Cloud // Software as a Service
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12/6/2010
08:41 PM
Charles Babcock
Charles Babcock
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Salesforce.com Branches Into Database As A Service

Database.com will offer the same software that serves Salesforce's customer relationship management applications, but will companies buy into a multi-tenant database?

"This is not just existing software but a whole new architecture that makes Database.com possible. The Salesforce.com system for its own applications executes 24 million transactions and stores 20 billion records a quarter." If the multi-tenant approach doesn't work, Salesforce.com customers appear not to have noticed, was Stahl's implicit message.

Multi-tenancy will allow Database.com to offer services at a relatively low, upfront rate. Anyone may sign up for a free database service that's limited to 100,000 records and 50,000 database transactions a month. If users want more service, it comes at the rate of an additional 100,000 records and 150,000 transactions for $10 per user per month.

Informatica and Progress Software are supporting Database.com as partners in the launch. Progress will supply Progress DataDirect Connect drivers for Java applications. They can be used in an early beta version immediately to connect applications to Database.com. A general purpose ODBC driver will be supplied from Progress in the second quarter of 2011.

Informatica will enable customers to move a full corporate database into the Database.com cloud and enable access via mobile devices. Informatica will provide the data integration pieces of that puzzle, the company said.

But using Database.com won't be exactly the same as on-premises relational database. Its native data access language is Salesforce's SOQL. Progress Software has a SOQL to SQL translator, Stahl noted, so customers may write SQL queries directly to Database.com if they wish to.

But the more likely scenario, he added, was that developers will simply invoke the Database.com RESTful API, a lightweight, web service programming interface that calls up a database querying service. The programmer doesn't need to know SOQL or SQL, he said.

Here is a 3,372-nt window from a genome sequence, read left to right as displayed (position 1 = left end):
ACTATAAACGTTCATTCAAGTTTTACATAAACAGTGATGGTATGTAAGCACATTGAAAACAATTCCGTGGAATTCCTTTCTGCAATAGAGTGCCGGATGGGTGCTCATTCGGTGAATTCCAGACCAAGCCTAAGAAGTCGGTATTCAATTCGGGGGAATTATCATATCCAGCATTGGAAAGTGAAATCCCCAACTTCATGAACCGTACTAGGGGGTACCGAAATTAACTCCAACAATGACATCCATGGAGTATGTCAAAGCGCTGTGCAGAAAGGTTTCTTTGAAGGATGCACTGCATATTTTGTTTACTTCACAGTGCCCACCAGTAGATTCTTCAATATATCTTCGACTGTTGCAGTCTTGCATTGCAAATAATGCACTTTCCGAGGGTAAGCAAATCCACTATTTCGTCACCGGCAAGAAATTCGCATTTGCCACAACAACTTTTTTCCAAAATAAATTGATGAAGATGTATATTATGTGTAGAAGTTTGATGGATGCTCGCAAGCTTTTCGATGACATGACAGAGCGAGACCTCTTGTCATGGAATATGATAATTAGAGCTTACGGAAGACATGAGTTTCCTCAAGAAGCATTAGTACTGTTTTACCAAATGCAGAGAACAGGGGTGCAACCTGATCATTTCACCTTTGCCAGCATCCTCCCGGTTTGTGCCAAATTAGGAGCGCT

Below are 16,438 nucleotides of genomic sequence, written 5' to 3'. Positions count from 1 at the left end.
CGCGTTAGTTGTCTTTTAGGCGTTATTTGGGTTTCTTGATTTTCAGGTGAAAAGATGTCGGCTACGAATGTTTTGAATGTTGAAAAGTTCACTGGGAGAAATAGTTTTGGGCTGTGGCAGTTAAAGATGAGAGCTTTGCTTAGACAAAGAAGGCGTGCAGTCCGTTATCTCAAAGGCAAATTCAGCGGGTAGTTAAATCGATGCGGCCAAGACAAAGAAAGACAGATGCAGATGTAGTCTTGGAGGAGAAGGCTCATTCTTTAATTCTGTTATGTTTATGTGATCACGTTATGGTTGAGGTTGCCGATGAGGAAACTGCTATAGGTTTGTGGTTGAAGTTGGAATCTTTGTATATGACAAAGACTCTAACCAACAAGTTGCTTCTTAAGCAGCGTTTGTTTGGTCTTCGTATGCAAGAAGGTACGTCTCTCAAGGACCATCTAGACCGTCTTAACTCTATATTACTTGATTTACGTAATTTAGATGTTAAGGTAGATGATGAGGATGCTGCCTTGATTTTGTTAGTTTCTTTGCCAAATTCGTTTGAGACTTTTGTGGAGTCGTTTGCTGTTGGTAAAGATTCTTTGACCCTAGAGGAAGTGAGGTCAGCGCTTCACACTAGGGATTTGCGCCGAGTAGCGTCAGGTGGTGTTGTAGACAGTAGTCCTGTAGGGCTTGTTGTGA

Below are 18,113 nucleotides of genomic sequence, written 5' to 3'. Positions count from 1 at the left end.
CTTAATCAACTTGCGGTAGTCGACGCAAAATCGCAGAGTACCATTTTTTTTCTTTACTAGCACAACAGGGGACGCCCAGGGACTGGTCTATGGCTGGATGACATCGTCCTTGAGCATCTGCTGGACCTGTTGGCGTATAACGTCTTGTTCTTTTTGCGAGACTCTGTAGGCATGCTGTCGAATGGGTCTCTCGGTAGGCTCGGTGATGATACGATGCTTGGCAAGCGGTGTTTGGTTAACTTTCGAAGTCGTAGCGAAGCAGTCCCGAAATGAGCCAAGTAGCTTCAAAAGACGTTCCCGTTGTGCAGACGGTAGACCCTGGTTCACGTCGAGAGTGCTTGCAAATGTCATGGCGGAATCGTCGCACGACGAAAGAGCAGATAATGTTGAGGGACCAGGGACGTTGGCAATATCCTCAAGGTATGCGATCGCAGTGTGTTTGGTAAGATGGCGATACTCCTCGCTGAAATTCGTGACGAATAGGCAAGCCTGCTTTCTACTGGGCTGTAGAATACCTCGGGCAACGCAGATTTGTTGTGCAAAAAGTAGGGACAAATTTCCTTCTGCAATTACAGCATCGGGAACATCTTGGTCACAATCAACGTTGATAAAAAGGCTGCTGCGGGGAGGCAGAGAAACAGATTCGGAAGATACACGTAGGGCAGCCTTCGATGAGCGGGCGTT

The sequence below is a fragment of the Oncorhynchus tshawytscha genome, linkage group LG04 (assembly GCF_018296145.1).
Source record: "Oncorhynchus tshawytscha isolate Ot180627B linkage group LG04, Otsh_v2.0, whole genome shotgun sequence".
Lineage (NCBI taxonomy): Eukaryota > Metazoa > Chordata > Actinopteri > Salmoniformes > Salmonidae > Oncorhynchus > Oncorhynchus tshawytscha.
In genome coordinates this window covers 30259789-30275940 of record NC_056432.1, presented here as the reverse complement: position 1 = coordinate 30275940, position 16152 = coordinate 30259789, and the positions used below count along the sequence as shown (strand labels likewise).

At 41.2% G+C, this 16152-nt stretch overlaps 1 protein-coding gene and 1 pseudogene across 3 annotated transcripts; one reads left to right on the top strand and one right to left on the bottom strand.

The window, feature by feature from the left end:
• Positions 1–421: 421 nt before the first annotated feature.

This service will still have a long way to go upon announcement. Customers are going to want some of the same data management and database administration tools in the cloud that they're used to on-premises. They'll want to build triggers and stored procedures that work with the new system. Stahl said Salesforce.com is working on them.

But the idea that you can get enterprise level database services at per-user, per-month prices will appeal to some. Startups have already voted for this type of solution as opposed to building their own infrastructure. Some departmental users welcome the chance to go around IT and its strictures to get a service quickly. And some enterprises may decide to tap into the cloud database instead of hiring another database administrator.

Why wouldn't companies that want database service in the cloud wait for Oracle or other database supplier to provide it? Salesforce has more experience in crafting multi-tenant services than Oracle does, Stahl responded. "We are the most trusted name in cloud computing," he said.

The Database.com service will become available sometime in 2011, Stahl said.

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